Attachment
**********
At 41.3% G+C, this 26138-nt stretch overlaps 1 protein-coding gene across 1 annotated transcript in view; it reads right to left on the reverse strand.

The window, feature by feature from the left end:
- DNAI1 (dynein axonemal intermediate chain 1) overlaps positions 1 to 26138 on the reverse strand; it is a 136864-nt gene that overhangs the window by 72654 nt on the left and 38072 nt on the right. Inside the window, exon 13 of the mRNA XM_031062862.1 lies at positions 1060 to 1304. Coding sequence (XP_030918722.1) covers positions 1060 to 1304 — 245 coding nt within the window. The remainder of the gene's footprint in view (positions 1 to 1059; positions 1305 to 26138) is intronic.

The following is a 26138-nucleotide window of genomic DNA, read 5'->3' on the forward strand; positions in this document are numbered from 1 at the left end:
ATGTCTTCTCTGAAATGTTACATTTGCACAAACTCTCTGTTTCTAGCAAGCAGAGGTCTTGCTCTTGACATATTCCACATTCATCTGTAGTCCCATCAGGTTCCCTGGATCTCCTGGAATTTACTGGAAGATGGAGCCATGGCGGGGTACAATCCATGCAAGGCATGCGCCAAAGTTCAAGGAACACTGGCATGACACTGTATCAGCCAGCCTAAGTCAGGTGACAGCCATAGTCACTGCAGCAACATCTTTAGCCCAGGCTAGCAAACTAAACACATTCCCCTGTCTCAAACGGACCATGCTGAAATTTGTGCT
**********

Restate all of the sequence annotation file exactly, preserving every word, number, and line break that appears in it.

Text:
At 41.3% G+C, this 26138-nt stretch overlaps 1 protein-coding gene across 1 annotated transcript in view; it reads right to left on the reverse strand.

The window, feature by feature from the left end:
- DNAI1 (dynein axonemal intermediate chain 1) overlaps positions 1 to 26138 on the reverse strand; it is a 136864-nt gene that overhangs the window by 72654 nt on the left and 38072 nt on the right. Inside the window, exon 13 of the mRNA XM_031062862.1 lies at positions 1060 to 1304. Coding sequence (XP_030918722.1) covers positions 1060 to 1304 — 245 coding nt within the window. The remainder of the gene's footprint in view (positions 1 to 1059; positions 1305 to 26138) is intronic.

The following is a 26138-nucleotide window of genomic DNA, read 5'->3' on the forward strand; positions in this document are numbered from 1 at the left end:
ATGTCTTCTCTGAAATGTTACATTTGCACAAACTCTCTGTTTCTAGCAAGCAGAGGTCTTGCTCTTGACATATTCCACATTCATCTGTAGTCCCATCAGGTTCCCTGGATCTCCTGGAATTTACTGGAAGATGGAGCCATGGCGGGGTACAATCCATGCAAGGCATGCGCCAAAGTTCAAGGAACACTGGCATGACACTGTATCAGCCAGCCTAAGTCAGGTGACAGCCATAGTCACTGCAGCAACATCTTTAGCCCAGGCTAGCAAACTAAACACATTCCCCTGTCTCAAACGGACCATGCTGAAATTTGTGCT